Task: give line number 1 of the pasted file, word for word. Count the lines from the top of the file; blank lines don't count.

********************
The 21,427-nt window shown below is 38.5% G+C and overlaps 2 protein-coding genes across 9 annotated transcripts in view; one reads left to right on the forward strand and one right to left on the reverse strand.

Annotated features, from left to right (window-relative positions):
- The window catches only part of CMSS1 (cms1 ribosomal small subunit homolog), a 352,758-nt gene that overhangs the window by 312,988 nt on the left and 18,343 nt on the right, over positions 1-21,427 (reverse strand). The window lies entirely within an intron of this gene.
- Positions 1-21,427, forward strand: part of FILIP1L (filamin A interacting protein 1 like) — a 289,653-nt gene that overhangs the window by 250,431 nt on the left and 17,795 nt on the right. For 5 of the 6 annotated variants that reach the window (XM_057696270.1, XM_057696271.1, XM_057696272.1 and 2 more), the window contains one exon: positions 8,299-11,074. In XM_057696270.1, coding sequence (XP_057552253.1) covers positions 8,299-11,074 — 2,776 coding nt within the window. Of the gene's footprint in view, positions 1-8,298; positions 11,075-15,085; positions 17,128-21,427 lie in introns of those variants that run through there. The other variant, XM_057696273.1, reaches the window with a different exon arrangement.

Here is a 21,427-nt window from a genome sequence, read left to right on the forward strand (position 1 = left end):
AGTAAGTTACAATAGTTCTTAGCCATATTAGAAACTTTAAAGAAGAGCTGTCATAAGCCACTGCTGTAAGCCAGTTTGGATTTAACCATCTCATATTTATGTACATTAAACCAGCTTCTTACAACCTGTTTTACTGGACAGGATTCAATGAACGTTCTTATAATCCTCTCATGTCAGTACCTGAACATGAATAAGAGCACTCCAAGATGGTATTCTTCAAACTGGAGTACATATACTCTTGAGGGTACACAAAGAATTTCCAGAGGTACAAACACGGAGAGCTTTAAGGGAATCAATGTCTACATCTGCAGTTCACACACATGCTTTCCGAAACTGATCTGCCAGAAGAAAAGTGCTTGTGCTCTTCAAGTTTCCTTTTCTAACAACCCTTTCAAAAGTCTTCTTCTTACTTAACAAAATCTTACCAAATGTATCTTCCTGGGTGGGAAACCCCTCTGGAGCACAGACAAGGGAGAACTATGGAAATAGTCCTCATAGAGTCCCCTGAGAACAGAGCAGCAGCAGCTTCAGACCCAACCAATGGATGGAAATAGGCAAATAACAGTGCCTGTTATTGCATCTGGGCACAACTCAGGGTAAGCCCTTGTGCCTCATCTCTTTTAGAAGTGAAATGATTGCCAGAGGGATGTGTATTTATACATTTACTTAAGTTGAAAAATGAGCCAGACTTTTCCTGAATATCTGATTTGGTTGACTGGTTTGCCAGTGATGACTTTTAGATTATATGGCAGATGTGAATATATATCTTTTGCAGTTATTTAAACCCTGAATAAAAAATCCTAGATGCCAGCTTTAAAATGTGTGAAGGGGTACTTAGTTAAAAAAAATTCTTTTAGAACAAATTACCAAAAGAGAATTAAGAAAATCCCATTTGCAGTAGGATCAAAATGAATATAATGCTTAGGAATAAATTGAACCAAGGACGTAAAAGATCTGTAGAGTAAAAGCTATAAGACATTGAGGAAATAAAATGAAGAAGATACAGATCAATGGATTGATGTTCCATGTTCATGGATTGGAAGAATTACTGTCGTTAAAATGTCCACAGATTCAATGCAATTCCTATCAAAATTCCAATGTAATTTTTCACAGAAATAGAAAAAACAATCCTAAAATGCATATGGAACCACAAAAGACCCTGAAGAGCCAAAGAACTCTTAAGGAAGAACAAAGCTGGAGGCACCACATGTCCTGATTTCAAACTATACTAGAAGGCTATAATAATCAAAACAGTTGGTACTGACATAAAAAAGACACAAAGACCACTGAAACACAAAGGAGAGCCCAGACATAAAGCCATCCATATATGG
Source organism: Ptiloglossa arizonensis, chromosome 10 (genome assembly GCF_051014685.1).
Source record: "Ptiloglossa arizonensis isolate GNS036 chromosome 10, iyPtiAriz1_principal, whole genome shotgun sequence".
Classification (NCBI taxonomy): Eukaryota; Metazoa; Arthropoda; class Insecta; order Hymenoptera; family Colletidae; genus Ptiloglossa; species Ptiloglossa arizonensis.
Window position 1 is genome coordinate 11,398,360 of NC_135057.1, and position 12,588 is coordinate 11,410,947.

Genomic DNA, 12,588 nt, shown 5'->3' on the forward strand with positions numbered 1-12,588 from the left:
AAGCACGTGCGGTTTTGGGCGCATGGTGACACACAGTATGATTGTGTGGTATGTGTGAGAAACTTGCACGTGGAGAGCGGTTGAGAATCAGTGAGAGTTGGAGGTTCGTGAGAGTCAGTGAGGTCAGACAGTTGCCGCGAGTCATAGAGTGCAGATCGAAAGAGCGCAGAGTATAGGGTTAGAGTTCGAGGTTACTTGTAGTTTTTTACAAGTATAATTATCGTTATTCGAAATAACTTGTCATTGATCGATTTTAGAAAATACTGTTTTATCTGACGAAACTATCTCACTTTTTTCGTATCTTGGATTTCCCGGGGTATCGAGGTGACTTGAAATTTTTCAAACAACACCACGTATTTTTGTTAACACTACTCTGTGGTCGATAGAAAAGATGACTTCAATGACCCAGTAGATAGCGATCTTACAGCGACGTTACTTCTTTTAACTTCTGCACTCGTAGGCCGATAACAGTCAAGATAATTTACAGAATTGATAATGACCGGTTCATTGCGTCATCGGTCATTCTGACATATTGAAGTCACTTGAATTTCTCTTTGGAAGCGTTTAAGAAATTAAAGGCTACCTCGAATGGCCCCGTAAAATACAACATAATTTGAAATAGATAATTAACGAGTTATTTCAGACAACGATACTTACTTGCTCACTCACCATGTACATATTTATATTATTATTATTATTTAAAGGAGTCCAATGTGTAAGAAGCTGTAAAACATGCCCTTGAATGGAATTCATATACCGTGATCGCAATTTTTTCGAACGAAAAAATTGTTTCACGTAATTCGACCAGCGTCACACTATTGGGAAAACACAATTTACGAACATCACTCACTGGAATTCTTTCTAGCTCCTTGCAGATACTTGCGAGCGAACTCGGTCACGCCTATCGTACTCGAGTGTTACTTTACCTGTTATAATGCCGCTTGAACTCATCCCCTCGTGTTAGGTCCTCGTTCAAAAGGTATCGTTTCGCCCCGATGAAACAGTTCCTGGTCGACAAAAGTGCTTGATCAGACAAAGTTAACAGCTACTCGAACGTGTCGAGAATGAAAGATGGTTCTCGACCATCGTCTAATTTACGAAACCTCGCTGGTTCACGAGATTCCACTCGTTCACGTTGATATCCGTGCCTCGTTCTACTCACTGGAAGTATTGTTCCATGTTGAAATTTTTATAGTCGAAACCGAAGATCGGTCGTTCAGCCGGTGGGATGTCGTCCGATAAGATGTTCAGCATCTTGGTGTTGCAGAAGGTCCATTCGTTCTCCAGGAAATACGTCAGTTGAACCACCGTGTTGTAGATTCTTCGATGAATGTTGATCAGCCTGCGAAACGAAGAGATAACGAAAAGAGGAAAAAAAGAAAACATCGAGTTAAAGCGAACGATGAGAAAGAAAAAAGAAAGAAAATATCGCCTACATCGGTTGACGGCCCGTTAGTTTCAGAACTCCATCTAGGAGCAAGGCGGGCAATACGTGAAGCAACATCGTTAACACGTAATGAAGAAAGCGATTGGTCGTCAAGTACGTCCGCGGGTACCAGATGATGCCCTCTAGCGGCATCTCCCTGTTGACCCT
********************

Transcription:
The 21,427-nt window shown below is 38.5% G+C and overlaps 2 protein-coding genes across 9 annotated transcripts in view; one reads left to right on the forward strand and one right to left on the reverse strand.